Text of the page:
Acute toxicity in comprehensive head and neck radiation for nasopharynx and paranasal sinus cancers: Cohort comparison of 3D conformal proton therapy and intensity modulated radiation therapy

Mark W. McDonald, Yuan Liu, Michael Moore, Peter A.S. Johnstone

Research output: Contribution to journalArticlepeer-review

37 Scopus citations

Abstract

Background: To evaluate acute toxicity endpoints in a cohort of patients receiving head and neck radiation with proton therapy or intensity modulated radiation therapy (IMRT). Methods: Forty patients received comprehensive head and neck radiation including bilateral cervical nodal radiation, given with or without chemotherapy, for tumors of the nasopharynx, nasal cavity or paranasal sinuses, any T stage, N0-2. Fourteen received comprehensive treatment with proton therapy, and 26 were treated with IMRT, either comprehensively or matched to proton therapy delivered to the primary tumor site. Toxicity endpoints assessed included g-tube dependence at the completion of radiation and at 3 months after radiation, opioid pain medication requirement compared to pretreatment normalized as equivalent morphine dose (EMD) at completion of treatment, and at 1 and 3 months after radiation. Results: In a multivariable model including confounding variables of concurrent chemotherapy and involved nodal disease, comprehensive head and neck radiation therapy using proton therapy was associated with a lower opioid pain requirement at the completion of radiation and a lower rate of gastrostomy tube dependence by the completion of radiation therapy and at 3 months after radiation compared to IMRT. Proton therapy was associated with statistically significant lower mean doses to the oral cavity, esophagus, larynx, and parotid glands. In subgroup analysis of 32 patients receiving concurrent chemotherapy, there was a statistically significant correlation with a greater opioid pain medication requirement at the completion of radiation and both increasing mean dose to the oral cavity and to the esophagus. Conclusions: Proton therapy was associated with significantly reduced radiation dose to assessed non-target normal tissues and a reduced rate of gastrostomy tube dependence and opioid pain medication requirements. This warrants further evaluation in larger studies, ideally with patient-reported toxicity outcomes and quality of life endpoints.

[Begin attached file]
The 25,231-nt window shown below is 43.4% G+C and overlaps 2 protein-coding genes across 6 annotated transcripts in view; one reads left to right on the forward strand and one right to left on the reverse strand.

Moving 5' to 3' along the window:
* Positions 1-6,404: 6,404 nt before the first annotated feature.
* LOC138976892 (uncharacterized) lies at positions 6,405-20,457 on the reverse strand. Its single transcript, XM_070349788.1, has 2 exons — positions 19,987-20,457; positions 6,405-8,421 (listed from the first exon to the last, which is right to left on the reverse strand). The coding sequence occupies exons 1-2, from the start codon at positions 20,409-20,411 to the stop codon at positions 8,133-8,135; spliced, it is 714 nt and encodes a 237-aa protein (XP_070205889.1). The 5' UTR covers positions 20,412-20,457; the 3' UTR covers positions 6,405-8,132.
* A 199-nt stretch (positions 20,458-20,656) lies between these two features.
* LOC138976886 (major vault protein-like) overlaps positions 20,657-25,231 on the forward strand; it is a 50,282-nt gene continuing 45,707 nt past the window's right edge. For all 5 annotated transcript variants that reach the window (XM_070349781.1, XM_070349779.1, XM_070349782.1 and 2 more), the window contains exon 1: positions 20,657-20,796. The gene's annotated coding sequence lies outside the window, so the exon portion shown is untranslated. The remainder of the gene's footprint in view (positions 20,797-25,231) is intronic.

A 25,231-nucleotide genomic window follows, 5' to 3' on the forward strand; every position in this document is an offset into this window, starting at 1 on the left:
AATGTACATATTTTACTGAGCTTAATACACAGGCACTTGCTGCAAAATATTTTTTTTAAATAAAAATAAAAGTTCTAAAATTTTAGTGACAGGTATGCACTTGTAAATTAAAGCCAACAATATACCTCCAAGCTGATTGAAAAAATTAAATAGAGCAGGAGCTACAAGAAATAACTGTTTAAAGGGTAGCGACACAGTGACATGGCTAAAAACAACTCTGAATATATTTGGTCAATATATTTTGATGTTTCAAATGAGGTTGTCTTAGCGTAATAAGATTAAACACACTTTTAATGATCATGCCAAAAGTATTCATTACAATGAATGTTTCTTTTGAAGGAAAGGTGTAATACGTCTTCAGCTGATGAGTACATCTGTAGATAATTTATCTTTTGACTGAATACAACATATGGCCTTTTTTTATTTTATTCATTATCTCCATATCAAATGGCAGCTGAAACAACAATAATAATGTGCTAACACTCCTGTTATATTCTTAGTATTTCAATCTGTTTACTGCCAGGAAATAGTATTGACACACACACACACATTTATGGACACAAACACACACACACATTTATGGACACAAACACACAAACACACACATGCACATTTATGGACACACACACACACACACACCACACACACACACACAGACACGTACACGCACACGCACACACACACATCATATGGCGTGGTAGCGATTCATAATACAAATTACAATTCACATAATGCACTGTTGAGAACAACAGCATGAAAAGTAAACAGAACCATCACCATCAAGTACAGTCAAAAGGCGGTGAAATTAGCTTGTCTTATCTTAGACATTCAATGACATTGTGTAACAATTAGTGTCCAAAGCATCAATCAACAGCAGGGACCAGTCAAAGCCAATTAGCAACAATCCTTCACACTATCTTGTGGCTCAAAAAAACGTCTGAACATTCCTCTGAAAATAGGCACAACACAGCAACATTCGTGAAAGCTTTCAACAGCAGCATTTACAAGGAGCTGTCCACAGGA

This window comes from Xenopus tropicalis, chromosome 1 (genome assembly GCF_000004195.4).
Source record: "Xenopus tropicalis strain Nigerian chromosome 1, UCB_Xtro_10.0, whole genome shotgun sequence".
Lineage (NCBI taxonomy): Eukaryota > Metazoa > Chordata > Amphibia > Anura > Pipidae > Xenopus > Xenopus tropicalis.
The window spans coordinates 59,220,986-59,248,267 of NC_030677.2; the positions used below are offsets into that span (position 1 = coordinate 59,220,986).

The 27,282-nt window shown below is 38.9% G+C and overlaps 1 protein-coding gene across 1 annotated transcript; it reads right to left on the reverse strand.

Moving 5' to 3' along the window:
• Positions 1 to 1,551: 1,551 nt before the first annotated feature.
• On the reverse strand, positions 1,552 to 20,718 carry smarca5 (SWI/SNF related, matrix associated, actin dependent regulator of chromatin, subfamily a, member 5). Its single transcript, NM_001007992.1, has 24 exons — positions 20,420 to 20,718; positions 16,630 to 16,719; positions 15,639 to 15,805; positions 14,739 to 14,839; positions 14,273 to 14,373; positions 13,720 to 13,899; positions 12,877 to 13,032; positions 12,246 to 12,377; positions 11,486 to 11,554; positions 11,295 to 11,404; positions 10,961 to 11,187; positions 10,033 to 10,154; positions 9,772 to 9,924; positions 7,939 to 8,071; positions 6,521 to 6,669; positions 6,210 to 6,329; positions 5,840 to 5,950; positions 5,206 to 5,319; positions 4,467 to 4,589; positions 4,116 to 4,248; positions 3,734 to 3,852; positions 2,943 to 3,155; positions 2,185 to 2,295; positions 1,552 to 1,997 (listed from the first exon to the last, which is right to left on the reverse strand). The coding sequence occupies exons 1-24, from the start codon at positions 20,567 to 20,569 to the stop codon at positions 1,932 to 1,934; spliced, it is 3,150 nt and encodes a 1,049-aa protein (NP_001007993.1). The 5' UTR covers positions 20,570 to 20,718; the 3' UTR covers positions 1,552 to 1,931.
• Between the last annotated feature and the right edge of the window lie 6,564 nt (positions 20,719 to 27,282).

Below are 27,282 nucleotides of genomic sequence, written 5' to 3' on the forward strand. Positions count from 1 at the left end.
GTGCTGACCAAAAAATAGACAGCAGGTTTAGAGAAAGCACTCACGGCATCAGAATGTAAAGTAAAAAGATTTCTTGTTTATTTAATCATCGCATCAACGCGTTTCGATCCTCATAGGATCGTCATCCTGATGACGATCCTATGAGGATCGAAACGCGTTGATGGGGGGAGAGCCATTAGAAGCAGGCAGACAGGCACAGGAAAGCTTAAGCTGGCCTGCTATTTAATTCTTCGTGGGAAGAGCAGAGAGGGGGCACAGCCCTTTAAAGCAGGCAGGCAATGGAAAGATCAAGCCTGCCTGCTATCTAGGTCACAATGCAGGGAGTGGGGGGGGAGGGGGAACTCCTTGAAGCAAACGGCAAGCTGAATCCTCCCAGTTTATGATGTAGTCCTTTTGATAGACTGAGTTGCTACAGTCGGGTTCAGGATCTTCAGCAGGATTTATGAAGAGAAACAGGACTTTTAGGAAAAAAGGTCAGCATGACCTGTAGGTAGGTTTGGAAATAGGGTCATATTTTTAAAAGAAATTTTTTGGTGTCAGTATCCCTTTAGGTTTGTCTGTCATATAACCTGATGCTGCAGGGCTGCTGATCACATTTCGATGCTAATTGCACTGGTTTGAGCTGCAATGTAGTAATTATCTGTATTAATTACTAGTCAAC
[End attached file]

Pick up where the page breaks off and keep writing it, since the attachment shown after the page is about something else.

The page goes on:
Original languageEnglish (US)
Article number32
JournalRadiation Oncology
Volume11
Issue number1
DOIs
StatePublished - Feb 27 2016
Externally publishedYes

Keywords

  • Acute toxicity
  • Head and neck cancer
  • Intensity modulated radiation therapy
  • Proton therapy

ASJC Scopus subject areas

  • Oncology
  • Radiology Nuclear Medicine and imaging

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